What it felt like
I had been warned to anchor myself to reality by holding on a chair or sitting down while in the virtual reality — and I’m glad I did because from the moment I entered the first scenario I was disoriented and dizzy.
I woke up in a room that was dark with strange shapes and shadows on the walls.
I struggled to walk over clothes that had been left on the floor and couldn’t figure out how to open the door to get out.
My spacial awareness was limited and I kept bumping into furniture.
I could hear my heart racing and was scared of things that I know I didn’t need to be scared of.
There was a dark rug on the floor of the hallway which made it feel as though the world had fallen out beneath me. I had to hug the walls to get around it and to where I needed to go.
Once I was in what I thought was the bathroom, I relaxed and went to the toilet. But when the lights were turned on I realised in fact it was the laundry basket I had used as the toilet.
I was embarrassed, confused, frustrated, and most of all, glad to take the VR headset off.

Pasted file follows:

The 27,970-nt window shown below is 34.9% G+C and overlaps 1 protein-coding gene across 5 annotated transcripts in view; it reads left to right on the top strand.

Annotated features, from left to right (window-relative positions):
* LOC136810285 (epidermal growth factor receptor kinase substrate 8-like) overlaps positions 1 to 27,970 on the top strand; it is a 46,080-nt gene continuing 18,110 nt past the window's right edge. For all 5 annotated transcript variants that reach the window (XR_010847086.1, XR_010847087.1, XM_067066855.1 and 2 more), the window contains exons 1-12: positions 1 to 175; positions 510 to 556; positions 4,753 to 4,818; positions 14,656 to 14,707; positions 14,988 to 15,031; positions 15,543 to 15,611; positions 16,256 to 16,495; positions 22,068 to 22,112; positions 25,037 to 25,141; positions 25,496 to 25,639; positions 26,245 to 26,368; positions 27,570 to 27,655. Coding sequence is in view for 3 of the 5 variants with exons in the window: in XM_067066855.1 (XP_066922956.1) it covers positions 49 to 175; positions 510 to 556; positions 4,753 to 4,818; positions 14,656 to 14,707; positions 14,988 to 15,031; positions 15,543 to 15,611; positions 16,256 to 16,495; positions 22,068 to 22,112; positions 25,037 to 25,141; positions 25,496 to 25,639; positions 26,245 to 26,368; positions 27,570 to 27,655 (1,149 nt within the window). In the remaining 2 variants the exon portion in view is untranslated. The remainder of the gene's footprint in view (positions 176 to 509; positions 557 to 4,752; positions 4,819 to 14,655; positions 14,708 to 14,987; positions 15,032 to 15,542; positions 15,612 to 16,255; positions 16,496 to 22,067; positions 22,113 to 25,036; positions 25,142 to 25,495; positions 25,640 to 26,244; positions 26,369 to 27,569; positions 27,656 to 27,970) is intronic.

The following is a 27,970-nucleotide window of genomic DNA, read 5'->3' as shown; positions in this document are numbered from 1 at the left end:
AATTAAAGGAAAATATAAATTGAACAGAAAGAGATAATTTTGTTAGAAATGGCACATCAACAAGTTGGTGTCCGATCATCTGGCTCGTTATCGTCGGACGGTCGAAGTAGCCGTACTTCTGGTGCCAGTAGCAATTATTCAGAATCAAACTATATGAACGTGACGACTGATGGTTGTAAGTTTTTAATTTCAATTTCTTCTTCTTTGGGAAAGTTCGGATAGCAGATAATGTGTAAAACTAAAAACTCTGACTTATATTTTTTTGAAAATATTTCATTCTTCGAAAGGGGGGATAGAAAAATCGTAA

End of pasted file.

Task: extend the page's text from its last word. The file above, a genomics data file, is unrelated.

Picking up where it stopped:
At this point, carers would discuss with Dementia Australia what they experienced, how it made them feel, and ways they could improve the situation for Edie.
Small adjustments such as night lights, sensor lights, labels, the use of contrasting colours, and minimal patterns on walls and floors are just some of the things that can help.
And once applied to the second experience, it became a much easier, more empowering experience.
Right now, the experience is only available to professionals, however recent funding from the state government has enabled the organisation to begin plans to develop a similar experience for family members of those who suffer dementia.
The organisation is also due to present the technology at the Alzheimer’s Disease International Conference in Chicago — the largest international conference on dementia in the world — where they may attract interest from international health professionals who seek to use it in other applications.